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NY1 For You: Some Businesses Impacted By Sandy Frustrated With Insurance Companies

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Countless businesses affected by Hurricane Sandy continue to struggle to receive payouts from their insurance policies, and many have failed, leaving them crying foul against insurance providers that they say are robbing them. NY1's Susan Jhun filed the following NY1 For You report.

Architect David Piaker says he was unable to operate out of his business in the immediate aftermath of Hurricane Sandy.

"No access. No heat. No elevator service. No electric service. No telephone," he says. "No way to operate in the building."

Still, Piaker was denied coverage on a Hurricane Sandy business interruption insurance claim worth thousands. He says that his firm's insurance provider, CNA Financial Corporation, denied the claim, stating that the power outage was caused by flooding, and therefore was not covered by the firm's policy.

It was an unfair determination, says Piaker, who is certainly not alone. More and more business owners are speaking out about what they say are unjust denials to Hurricane Sandy insurance claims.

Radio station WBAI filed a business interruption claim with its insurance company, Chubb, but the station says Chubb declared that the claim was water related, and since the company didn't have flood insurance, it would only be covered for three days of lost business.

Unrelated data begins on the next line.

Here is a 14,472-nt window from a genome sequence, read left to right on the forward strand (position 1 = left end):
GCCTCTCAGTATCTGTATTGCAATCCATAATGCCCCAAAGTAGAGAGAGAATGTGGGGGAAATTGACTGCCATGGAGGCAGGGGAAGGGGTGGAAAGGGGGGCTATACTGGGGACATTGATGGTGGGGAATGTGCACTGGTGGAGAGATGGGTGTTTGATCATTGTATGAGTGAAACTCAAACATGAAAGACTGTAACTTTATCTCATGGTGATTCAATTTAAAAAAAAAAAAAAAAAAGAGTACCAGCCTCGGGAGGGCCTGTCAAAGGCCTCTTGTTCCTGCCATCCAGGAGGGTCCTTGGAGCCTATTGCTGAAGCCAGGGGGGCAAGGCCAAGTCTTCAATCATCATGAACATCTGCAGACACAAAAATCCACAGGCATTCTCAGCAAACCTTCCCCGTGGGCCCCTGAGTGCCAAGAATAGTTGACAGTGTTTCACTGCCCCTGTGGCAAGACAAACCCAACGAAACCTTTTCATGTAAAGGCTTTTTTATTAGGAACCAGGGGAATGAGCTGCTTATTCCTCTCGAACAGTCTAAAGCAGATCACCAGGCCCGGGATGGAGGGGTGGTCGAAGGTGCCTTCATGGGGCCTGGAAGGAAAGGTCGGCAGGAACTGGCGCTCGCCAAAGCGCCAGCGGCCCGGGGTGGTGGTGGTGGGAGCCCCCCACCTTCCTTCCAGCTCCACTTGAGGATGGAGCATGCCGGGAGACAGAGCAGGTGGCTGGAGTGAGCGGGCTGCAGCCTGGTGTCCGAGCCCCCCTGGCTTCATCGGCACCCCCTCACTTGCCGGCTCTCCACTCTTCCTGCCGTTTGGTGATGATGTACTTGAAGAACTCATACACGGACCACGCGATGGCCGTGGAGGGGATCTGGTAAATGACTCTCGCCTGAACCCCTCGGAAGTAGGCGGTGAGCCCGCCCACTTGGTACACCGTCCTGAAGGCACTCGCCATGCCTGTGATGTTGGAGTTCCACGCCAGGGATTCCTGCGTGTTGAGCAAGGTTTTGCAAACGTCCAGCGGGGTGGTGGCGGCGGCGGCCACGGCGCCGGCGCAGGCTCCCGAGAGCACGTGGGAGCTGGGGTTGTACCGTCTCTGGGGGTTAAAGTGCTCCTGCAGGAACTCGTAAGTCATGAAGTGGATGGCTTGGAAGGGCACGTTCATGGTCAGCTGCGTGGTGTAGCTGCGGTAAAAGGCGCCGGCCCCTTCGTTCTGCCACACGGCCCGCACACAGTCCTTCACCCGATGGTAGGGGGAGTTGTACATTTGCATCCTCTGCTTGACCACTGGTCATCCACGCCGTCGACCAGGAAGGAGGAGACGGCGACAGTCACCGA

"It was not water related," says Andrea Katz, interim development director at WBAI. "It was a restricted building that we were not allowed entry to and therefore could not do business as usual."

"There seems to be this gray area that the insurance companies are manipulating," says Janette Bower, the owner of Space Salon.

In Bower's case, the gray area falls over what's considered a mandatory closing by a civil authority. The Space Salon's building, which had no power, was deemed unsafe and closed by the building manager based on city fire code.

"New York City code is a law," Bower says.

But not according to Utica National Insurance Group, which denied a business interruption claim filed by Bower for thousands in lost business.

"It seems like they have lawyers that write these things out, and everything's so opaque that they can just find a way to get out of it," says Norman James, co-owner of Space Salon.

NY1 contacted CNA, Utica and Chubb, but all refused to comment, citing privacy issues.

The New York State Department of Financial services is now investigating these and other business claims from Hurricane Sandy.

Meanwhile, many businesses are seeking legal counsel, getting ready for a fair fight.

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